Sea level rise. Part I – the stoush
A stoush on Australiasian sea level rise has erupted in the press and the blogosphere since the publication on July 22 of a story in The Australian covering a paper analysing long tide gauge records in Australasia. The details are covered comprehensively by Deltoid. The paper, by Phil Watson of the NSW Department of Environment, Climate Change and Water was published in the Journal of Coastal Research in March. It concluded that:
The analysis reveals a consistent trend of weak deceleration at each of these gauge sites throughout Australasia over the period from 1940 to 2000. Short period trends of acceleration in mean sea level after 1990 are evident at each site, although these are not abnormal or higher than other short-term rates measured throughout the historical record.
The Australian misprepresented this conclusion by calling in question 21st century projections of sea level rise (SLR). There is a very simple reason as to why this is not the case. The projections are about current and future ocean budgets, whereas the tide gauge records are more about process. Sea level budgets are known well enough to provide very high confidence that SLR will accelerate throughout the 21st century. The process of sea level rise at a site as measured by tide gauges is complex. Watson’s conclusions as emphasised by himself, his employers and real experts do not call into question the basic science about future SLR budgets.
However, as to the process of SLR I think the statistics currently being used don’t tell the full story. In part I, I summarise the story to date and in Part II, I will show an alternative method for analysing long-term tide gauge records.
The Australian’s coverage was comprehensively covered by Tim Lambert in his The Australian’s War on Science series (Update: they can’t stop it – more from Deltoid), the statistics in the paper were critiqued by Tamino who showed up the method’s shortcomings, and the media issue was covered by ABC’s Media Watch program on Monday August 1. Also on the Media Watch site are expert statements from Kathy McInnes (CSIRO), John Hunter (Antarctic CRC) and four others that explain the science.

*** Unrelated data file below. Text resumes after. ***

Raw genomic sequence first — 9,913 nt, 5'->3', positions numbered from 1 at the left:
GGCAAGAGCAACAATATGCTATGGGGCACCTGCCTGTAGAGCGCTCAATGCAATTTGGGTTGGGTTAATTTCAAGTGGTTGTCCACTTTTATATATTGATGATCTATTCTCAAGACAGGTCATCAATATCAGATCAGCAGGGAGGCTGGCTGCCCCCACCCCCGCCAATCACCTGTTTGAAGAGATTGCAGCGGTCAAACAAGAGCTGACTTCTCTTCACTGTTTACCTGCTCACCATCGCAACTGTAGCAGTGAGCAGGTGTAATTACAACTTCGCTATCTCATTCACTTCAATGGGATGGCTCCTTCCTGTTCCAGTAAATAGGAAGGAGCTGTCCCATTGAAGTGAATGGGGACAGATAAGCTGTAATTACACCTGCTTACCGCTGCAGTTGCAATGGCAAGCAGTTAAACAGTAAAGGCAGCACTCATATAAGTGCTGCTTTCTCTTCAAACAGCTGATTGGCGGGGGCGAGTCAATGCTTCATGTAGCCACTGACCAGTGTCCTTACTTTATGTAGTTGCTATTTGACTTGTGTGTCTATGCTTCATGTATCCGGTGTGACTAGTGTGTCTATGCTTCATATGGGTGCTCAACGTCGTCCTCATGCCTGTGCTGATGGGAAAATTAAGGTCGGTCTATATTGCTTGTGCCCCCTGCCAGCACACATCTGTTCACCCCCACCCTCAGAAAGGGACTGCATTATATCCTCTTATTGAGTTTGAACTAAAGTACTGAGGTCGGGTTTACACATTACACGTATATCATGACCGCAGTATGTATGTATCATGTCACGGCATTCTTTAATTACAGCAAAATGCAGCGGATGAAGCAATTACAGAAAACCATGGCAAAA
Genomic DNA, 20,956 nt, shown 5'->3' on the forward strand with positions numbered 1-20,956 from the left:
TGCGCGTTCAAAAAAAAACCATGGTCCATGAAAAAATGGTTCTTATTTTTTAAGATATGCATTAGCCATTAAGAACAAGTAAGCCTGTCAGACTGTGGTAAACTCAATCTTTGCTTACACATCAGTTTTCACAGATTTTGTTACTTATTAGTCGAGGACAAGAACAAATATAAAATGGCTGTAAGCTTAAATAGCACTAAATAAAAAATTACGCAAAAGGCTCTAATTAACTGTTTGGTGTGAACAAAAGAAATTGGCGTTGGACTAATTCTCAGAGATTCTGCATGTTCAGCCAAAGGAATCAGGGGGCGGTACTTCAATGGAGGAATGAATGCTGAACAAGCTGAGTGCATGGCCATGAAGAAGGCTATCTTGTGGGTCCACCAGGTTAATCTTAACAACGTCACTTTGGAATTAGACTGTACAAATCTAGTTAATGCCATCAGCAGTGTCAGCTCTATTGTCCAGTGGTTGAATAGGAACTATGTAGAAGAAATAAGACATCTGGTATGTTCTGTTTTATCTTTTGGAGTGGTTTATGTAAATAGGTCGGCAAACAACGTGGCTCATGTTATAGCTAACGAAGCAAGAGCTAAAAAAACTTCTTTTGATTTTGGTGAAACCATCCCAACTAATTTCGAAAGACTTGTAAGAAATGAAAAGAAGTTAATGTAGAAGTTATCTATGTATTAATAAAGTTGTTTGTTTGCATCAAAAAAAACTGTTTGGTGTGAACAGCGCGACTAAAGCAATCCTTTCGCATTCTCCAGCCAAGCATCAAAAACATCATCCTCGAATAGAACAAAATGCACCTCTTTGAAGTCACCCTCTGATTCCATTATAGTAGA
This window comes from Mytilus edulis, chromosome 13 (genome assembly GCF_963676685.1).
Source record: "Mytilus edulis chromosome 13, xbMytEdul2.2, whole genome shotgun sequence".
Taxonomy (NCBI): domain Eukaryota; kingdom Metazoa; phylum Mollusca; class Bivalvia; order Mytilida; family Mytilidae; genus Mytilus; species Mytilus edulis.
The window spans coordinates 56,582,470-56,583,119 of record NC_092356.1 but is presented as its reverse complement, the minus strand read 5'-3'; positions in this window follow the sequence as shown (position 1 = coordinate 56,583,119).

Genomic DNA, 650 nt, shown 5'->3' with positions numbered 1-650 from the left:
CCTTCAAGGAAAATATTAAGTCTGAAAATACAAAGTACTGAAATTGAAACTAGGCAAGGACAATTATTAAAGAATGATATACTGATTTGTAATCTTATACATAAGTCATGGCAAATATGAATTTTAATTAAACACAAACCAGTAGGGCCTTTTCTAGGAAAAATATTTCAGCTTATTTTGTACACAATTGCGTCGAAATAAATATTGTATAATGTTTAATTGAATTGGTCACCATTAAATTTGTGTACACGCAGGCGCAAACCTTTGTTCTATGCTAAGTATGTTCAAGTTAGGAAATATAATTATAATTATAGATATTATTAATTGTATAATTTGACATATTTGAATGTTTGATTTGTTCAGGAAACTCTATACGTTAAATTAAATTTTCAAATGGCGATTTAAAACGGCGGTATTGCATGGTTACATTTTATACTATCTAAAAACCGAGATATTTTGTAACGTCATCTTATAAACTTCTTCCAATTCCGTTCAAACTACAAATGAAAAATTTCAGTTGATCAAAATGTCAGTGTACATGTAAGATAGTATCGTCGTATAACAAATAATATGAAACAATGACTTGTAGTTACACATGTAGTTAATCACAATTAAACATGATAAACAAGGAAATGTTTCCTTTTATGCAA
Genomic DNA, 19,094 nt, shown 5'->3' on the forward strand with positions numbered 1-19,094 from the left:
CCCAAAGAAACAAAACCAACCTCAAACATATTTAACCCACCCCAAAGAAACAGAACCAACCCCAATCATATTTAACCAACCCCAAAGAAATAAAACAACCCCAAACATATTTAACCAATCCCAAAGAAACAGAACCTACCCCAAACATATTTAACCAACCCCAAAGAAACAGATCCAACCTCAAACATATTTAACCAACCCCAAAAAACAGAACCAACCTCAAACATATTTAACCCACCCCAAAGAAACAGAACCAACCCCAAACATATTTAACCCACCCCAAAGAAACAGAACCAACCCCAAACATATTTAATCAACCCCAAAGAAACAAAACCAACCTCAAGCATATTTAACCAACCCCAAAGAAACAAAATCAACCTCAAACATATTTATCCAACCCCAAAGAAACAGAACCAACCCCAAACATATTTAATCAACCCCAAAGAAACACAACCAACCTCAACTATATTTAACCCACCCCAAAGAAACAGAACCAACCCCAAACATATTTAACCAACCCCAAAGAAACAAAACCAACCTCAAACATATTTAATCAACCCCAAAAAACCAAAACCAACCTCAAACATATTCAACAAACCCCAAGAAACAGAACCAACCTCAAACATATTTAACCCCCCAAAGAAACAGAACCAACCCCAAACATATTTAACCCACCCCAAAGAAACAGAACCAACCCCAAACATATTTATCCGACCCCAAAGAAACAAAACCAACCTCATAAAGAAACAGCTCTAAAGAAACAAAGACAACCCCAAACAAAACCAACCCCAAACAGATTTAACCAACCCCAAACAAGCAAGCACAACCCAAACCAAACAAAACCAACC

The Australian journalist Stuart Rintoul reported these results without getting comment from any experts such as those listed above. He quoted Macquarie University researcher Howard Brady as saying the recent research meant sea levels rises accepted by the CSIRO were “already dead in the water as having no sound basis in probability”.
“In all cases, it is clear that sea-level rise, although occurring, has been decelerating for at least the last half of the 20th century, and so the present trend would only produce sea level rise of around 15cm for the 21st century.”
Dr Brady said the divergence between the sea-level trends from models and sea-level trends from the tide gauge records was now so great “it is clear there is a serious problem with the models”.
“In a nutshell, this factual information means the high sea-level rises used as precautionary guidelines by the CSIRO in recent years are in essence ridiculous,” he said.
Despite having no history of peer reviewed publications in climatology, Dr Brady was presented in the article as a climate change expert. A letter from Watson’s employers protesting that his research was misrepresented in that conclusion was not printed. This was covered in ABC’s Media Watch Monday night.
Sea level rise can be understood in two ways: process and budget. Process involves how energy moves through the ocean and affects its surface level. Budget affects how much water is in the ocean. The ocean water budget tells us that sea level is rising over the 20th–21st century with very high confidence. Thermal expansion, and glacier and ice cap melt are both positive; the first basic science, the second known from mass balance estimates. Greenland is also positive (high confidence) and most recently, Antarctica has been added to list of positive inputs, though with moderate confidence. The heat budget of the upper ocean is estimated to contribute about 1.5 mm year-1 to global sea level rise between 1961–2003, showing that thermal mass balance is the largest single contributor to SLR.
The latest satellite data suggests that global SLR has been 2.8-3.2 mm per year since 1993. Although this latest paper was published this year, too late for Watson’s paper, Watson should have included a paragraph or two on recent satellite trends, which would have shown clearly the gap between regional tide gauge records and satellite measurements of the height ocean surface.
So if there is a debate about acceleration or hiatus of sea level over the past couple of decades, it is a debate about process, not budgets. Brady’s comment showed pretty much total ignorance of the issue, and that ignorance has now been eagerly broadcast across the denialosphere by others who are similarly unenlightened.
Part II shows that simple trend analysis may not be the best way to analyse tide gauge records.